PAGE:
Daily Graphic Novel Recommendation 213

Boxers & Saints

by Gene Luen Yang and Lark Pien
Genre notes: History, perspective
2 vols
ISBN: 1596439246 (Amazon)

Boxers & Saints is really two books, Boxers and Saints. Each represents a different facet of the generalized experience of the rebellion and the events (and kinds of events) that brought it about.

Boxers relates the history through a young man who joins the Boxer movement in a leadership capacity after seeing a fantastic vision and follows him and his brothers as they seek to purge China of the influence of the “hairy ones,” the foreign imperialistic forces (notably found in the form of the Christian missionary movement, both Roman and Protestant sects).

(I wasn’t even aware of either the involvement of Christianity in China at the time nor in the prevalence of mystic vision amongst the Chinese people in that era. I’m always slightly more curious about works that involve the way the human condition is interpreted in light of the Mysterious, so discovering this pre-ignited my interest in Yang’s project.)

Saints takes on the perspective of a Chinese girl (and then young woman) who joins the church and experiences visions of the Maid of Orleans (or Joan, if you’re on familiar terms). Life becomes more tumultuous as she seeks to understand her calling—what she is meant for—and the countryside becomes increasingly hostile toward “foreign devils” and “secondary devils” (those Chinese who’ve converted to the foreign gods).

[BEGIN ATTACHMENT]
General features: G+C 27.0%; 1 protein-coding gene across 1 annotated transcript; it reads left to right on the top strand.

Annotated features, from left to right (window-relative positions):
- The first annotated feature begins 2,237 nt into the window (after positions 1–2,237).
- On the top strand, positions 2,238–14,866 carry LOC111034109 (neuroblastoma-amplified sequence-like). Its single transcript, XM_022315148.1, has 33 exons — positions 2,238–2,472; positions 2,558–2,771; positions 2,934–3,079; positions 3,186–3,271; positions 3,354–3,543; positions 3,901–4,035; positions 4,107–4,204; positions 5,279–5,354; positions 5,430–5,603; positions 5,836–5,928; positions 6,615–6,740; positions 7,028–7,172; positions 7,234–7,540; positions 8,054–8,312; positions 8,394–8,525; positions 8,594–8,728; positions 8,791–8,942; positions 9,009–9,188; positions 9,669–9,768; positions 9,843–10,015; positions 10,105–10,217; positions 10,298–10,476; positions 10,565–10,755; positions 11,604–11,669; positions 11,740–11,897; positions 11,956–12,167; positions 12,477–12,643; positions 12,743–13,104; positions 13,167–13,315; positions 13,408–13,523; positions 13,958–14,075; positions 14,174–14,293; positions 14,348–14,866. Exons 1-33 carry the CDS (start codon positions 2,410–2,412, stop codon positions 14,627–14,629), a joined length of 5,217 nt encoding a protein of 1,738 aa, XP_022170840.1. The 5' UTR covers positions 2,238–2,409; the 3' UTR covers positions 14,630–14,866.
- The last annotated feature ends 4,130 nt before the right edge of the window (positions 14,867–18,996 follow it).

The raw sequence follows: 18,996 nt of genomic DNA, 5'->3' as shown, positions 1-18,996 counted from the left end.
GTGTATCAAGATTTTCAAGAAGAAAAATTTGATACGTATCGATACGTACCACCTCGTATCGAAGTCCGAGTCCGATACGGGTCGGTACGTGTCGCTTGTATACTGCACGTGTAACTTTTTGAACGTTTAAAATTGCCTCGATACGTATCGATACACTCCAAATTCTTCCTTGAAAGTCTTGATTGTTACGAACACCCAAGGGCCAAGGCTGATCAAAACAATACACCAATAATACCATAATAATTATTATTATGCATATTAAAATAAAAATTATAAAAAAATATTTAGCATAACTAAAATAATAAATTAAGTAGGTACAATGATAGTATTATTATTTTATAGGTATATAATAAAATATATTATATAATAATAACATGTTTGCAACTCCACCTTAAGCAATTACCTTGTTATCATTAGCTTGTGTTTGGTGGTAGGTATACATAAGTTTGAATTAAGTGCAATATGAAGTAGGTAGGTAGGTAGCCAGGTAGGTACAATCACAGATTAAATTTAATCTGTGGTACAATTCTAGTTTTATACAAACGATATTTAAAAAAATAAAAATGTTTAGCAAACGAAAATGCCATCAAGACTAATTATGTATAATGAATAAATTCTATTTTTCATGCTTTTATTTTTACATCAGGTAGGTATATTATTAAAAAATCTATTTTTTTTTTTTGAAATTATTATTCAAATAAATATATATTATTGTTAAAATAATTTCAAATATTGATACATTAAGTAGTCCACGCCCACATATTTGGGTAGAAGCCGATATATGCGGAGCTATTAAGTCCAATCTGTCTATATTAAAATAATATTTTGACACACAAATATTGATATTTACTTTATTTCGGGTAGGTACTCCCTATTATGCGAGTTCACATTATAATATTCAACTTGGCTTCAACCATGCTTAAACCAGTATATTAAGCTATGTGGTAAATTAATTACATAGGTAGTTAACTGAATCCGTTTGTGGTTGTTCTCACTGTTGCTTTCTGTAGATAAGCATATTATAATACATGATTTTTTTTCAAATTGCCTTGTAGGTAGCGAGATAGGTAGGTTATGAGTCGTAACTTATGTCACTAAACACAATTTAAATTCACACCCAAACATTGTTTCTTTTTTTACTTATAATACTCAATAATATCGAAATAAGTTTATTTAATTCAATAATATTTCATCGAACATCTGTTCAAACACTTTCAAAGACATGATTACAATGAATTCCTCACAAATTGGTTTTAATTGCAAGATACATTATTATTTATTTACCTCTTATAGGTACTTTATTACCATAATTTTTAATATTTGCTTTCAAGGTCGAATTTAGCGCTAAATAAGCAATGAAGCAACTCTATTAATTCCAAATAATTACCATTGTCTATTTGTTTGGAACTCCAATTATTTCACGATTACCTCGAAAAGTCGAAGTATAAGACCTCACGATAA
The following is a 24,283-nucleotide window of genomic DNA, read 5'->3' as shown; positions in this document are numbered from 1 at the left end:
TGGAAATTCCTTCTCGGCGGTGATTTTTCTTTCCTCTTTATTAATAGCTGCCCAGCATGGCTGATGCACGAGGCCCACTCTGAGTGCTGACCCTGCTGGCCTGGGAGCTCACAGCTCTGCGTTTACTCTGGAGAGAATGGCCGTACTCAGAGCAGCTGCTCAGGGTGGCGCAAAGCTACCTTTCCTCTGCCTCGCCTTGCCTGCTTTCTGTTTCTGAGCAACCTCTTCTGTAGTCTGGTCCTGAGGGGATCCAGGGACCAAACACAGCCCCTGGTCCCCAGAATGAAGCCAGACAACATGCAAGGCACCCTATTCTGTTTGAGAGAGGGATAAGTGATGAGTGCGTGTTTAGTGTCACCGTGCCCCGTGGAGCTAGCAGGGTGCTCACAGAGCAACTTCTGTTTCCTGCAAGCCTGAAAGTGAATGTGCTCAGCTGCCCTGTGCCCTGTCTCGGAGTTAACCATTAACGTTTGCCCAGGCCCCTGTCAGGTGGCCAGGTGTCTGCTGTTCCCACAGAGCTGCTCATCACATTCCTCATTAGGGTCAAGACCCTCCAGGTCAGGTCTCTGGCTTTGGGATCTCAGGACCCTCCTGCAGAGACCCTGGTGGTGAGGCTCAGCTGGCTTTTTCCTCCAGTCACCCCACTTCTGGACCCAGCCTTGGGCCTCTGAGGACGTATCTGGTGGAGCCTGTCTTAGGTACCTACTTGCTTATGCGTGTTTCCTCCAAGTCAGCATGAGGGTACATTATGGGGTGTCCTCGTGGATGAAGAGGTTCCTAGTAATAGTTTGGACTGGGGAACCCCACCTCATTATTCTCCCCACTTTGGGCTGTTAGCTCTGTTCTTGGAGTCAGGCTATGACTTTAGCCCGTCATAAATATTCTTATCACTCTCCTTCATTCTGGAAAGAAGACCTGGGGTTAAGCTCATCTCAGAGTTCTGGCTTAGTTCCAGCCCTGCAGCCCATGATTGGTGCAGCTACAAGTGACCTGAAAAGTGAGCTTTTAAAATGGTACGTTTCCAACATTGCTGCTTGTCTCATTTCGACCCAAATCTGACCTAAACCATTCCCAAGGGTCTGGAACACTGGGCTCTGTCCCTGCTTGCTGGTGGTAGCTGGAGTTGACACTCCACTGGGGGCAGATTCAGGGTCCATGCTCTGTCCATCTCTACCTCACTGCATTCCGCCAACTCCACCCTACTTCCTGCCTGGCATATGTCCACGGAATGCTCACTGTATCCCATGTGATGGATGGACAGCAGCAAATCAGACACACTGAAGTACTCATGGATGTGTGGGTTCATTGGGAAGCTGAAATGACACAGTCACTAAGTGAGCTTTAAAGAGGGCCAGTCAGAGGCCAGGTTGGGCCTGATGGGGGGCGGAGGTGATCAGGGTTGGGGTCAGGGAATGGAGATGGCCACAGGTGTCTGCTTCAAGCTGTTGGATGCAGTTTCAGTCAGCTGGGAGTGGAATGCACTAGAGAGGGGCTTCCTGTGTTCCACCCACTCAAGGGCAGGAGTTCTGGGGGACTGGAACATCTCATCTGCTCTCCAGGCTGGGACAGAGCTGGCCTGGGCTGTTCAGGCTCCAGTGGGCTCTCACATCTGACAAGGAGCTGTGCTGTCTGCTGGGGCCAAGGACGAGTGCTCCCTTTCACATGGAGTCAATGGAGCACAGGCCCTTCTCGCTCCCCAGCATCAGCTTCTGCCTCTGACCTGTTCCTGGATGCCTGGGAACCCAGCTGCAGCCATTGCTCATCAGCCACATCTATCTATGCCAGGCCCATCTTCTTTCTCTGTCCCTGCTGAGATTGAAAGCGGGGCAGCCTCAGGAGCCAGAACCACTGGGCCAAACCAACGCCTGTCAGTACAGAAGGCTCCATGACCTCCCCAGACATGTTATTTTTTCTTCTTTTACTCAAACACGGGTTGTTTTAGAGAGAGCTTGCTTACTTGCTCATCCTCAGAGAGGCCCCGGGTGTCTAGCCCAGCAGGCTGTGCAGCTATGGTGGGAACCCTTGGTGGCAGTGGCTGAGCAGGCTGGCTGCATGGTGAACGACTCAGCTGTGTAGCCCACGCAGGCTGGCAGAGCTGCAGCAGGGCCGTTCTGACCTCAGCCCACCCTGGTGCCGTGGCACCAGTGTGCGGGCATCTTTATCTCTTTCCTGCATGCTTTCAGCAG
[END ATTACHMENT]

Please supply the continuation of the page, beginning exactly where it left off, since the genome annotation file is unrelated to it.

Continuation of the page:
The books each tell their own story (and are stand-alone to some degree) but intersect in crucial points and cannot be fully understood apart from each other. A person may read one or the other and feel satisfied in the story presented, but together they illuminate each other. This, interestingly, is a reflection on the reality of human existence itself. Living life wholly from my own view, I may gather a seemingly complete story of a life—of what it was to be me. But it’s only when one considers also the lives with which mine intersected—how theirs reflected on mine and how mine affected theirs—that anything approaching a true vantage of who I was can emerge. In taking the stories of Little Bao (Boxers) and Vibiana (Saints) on their own, we see a fraction of their realities. Yet taken together, the two figures come into fuller relief, a touch closer to their real selves.

The manner by which Yang weaves these two narratives together is wonderful. They at first feel simple and rather straightforward, solid but nothing spectacular. That is their deception and a mark of Yang’s gifts. The more I return to their pages, the more the complexity of Yang’s story unfolds. And not just in their cross-pollination, either. The books chart a careful course through the details of the history, drawing in events and figures in such a way that readers will feel comfortable that, though historical fiction and though likely a compression of timelines and events, this is for all its fictions a true story of the Boxer Rebellion.

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